The Federalist Papers

After the Constitutional Convention, the new proposed Constitution was sent to the states to be ratified. However, the form of government laid out in the historic document was not without opponents. Many worried that without a bill of rights, the newly independent American colonists would fall under another oppressive government. 

Because they each took part in creating the document, Alexander Hamilton, John Jay, and James Madison took it upon themselves to convince the people of New York to ratify the Constitution. They wrote a series of essays, 85 in total, explaining their vision for the new proposed government and responding to critics.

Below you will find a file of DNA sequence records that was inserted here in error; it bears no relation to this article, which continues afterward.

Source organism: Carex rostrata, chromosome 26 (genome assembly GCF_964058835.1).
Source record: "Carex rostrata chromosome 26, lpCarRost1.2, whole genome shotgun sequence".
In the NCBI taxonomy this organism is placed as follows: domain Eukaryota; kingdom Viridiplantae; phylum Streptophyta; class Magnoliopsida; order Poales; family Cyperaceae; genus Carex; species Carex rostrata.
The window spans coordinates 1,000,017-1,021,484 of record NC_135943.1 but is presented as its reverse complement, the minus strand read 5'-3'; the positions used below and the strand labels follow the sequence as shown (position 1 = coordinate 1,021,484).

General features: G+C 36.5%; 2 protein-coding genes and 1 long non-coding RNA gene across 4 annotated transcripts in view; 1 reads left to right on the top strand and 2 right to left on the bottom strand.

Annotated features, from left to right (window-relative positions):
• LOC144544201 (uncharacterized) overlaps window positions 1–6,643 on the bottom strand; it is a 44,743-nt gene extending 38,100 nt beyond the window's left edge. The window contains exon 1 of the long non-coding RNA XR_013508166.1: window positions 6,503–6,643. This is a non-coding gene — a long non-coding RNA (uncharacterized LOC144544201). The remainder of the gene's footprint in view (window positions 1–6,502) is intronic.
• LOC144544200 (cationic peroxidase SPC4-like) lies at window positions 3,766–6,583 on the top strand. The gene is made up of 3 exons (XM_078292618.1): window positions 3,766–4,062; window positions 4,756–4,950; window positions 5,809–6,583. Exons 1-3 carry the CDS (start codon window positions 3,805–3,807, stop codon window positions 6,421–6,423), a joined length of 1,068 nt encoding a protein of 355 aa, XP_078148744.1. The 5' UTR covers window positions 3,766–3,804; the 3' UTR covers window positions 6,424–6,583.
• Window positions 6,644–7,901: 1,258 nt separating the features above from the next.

The essays were published anonymously in two New York newspapers, the Independent Journal and the New York Packet, under the pseudonym "Publius."

Today, these essays are known as the Federalist Papers. They are not binding law, but they are often used to help interpret the Constitution. The Supreme Court often references these documents when they try to determine the intentions of those who drafted the Constitution, known as the Framers. 

Was this helpful?